Stories We Tell (Canada)
Opened March 14
Documentary. Directed by Sarah Polley
Canadian filmmaker Sarah Polley discovered in 2007, at age 28, that her father was not her biological father and that she was the result of an extramarital affair. Her personal documentary “Stories We Tell” follows her shocking discovery and family secrets, consisting of interviews with her siblings from her mother’s two marriages, as well as Michael Polley, the man who raised her, and her biological father Harry Gulkin.
Opened March 13
Thriller. Directed by Hwang In-ho
Bok-soon (Kim Go-eun), a young woman who lives with her younger sibling, has a developmental disability. She almost becomes psychotic when her sister is murdered by ruthless killer Tae-soo (Lee Min-ki). With uncontrollable anger, madness and limited mental ability, Bok-soon plans revenge against the killer.
Elegant Lies (Korea)
Opened March 13
Drama. Directed by Lee Han.
Hyeon-sook (Kim Hee-ae) is a single mother raising two teenage daughters while working at a big grocery store. One day, her youngest child Cheon-ji (Kim Hyang-gi) suddenly commits suicide without even leaving a note. Struggling with guilt and anger, and not knowing why Cheon-ji chose to kill herself, Hyeon-sook and her eldest daughter Man-ji (Ko Ah-sung) wonder whether there was something they missed or something they could have said or done.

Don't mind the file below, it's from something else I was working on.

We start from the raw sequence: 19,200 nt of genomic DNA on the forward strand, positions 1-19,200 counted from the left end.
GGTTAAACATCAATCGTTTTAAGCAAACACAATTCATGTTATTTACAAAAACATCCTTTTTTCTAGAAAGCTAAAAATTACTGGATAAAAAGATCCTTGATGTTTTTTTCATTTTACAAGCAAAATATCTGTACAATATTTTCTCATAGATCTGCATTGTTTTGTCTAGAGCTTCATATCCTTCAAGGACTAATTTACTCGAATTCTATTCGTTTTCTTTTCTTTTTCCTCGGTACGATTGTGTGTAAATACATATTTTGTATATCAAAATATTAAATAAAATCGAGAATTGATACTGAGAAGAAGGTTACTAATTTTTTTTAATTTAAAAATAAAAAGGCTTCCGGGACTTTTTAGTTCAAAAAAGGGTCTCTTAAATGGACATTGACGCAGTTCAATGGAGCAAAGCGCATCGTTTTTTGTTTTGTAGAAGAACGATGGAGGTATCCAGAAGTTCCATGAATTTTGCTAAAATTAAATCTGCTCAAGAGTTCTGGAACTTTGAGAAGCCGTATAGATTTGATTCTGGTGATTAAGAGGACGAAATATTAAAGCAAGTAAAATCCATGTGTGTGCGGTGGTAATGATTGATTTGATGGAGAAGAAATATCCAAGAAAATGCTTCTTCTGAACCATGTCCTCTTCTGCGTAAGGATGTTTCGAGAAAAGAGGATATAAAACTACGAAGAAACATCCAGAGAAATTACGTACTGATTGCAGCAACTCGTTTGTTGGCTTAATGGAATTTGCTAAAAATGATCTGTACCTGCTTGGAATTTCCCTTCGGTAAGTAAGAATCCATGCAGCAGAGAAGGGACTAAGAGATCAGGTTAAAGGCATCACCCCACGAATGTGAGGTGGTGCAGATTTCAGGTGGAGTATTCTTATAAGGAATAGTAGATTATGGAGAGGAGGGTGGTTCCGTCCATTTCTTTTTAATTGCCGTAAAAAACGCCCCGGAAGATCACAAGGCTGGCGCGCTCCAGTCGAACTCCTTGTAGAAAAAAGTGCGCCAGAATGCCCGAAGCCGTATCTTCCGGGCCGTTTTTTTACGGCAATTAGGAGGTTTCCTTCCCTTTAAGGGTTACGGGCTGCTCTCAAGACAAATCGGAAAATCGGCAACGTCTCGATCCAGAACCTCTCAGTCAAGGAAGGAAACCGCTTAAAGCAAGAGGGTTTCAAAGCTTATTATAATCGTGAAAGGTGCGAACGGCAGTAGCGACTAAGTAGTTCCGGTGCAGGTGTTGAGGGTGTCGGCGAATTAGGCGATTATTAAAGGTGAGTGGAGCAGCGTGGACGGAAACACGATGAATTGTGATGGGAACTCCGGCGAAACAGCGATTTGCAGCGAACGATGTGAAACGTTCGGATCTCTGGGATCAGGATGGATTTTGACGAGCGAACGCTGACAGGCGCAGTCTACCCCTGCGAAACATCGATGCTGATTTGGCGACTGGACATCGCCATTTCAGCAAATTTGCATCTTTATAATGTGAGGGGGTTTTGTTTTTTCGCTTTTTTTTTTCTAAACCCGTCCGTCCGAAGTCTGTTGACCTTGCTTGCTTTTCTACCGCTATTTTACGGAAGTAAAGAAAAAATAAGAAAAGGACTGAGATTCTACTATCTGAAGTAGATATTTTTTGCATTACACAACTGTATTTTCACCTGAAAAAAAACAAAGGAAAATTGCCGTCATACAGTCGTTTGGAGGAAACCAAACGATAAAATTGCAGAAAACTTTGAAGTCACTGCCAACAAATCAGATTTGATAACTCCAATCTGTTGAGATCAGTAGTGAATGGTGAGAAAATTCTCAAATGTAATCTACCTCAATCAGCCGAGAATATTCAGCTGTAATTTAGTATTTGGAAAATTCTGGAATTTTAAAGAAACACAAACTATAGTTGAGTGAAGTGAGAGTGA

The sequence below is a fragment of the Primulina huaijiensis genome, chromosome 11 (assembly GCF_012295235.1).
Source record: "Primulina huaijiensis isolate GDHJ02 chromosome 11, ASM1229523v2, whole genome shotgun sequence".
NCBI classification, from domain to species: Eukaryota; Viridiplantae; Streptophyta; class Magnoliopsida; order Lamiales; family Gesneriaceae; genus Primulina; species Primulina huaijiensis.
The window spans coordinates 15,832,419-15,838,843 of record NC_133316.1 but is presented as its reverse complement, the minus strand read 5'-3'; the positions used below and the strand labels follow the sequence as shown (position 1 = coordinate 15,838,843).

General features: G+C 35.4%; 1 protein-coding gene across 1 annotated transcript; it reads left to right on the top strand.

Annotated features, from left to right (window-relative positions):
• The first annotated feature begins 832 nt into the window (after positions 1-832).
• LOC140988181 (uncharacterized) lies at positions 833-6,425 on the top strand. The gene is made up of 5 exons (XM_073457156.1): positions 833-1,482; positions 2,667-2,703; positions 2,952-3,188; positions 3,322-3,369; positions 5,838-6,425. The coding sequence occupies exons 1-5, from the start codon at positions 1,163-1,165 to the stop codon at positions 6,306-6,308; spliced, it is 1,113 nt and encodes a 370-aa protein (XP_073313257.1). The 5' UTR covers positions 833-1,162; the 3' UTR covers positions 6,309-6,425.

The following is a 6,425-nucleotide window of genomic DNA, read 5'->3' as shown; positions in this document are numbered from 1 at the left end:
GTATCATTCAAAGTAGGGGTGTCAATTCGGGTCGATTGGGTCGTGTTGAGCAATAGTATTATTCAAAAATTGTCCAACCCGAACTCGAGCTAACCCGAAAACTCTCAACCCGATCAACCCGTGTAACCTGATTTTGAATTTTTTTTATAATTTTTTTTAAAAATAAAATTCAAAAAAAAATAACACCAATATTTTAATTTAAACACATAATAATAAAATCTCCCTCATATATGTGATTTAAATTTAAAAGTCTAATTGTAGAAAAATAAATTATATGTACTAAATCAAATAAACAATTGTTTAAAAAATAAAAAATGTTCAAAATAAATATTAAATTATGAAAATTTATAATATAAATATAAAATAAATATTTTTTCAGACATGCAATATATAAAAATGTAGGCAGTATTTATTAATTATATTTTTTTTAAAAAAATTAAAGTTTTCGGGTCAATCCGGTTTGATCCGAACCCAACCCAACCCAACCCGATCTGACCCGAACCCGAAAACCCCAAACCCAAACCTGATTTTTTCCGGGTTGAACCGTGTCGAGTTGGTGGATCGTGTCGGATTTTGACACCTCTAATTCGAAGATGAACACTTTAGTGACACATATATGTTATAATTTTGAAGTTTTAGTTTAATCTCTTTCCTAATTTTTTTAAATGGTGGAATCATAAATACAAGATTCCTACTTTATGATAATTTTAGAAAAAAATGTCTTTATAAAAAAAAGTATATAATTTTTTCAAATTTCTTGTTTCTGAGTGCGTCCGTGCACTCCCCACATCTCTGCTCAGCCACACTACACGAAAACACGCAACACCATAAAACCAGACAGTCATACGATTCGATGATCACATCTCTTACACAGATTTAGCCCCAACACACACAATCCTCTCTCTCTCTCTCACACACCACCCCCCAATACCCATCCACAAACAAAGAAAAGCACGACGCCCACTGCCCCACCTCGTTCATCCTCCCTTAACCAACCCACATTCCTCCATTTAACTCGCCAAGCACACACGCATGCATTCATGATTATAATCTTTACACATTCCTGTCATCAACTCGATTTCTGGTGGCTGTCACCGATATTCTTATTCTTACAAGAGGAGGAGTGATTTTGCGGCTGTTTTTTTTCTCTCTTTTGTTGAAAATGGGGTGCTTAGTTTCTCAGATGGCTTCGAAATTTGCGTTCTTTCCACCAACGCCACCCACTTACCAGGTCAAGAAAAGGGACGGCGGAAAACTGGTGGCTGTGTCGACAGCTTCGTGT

To the Wonder (U.S.)
Opened March 6
Romance. Drama. Directed by Terrence Malick.
Neil (Ben Affleck), an American traveling in Europe, meets Marina (Olga Kurylenko), a single mother living in Paris. They fall in love and decide to move to the U.S. together, along with Marina’s 10-year-old daughter, Tatiana. The three start a new life in Oklahoma, but Tatiana finds it difficult to make friends and adjust to the new surroundings. Meanwhile, Neil reconnects with his old flame, Jane (Rachel McAdams).
12 Years a Slave (U.S., U.K.)
Opened Feb. 27
Drama. Directed by Steve McQueen.
In 1841, Solomon Northup (Chiwetel Ejiofor), a free African-American New Yorker, is kidnapped by slavers in Washington, D.C., and sold into slavery in Louisiana. There, he is enslaved to work on farms in the South, after being renamed “Platt,” and becomes the property of a plantation owner (Benedict Cumberbatch). This film is an adaptation of the 1853 memoir of the same title by Northup, who was an educated carpenter, musician and family man before he was abducted.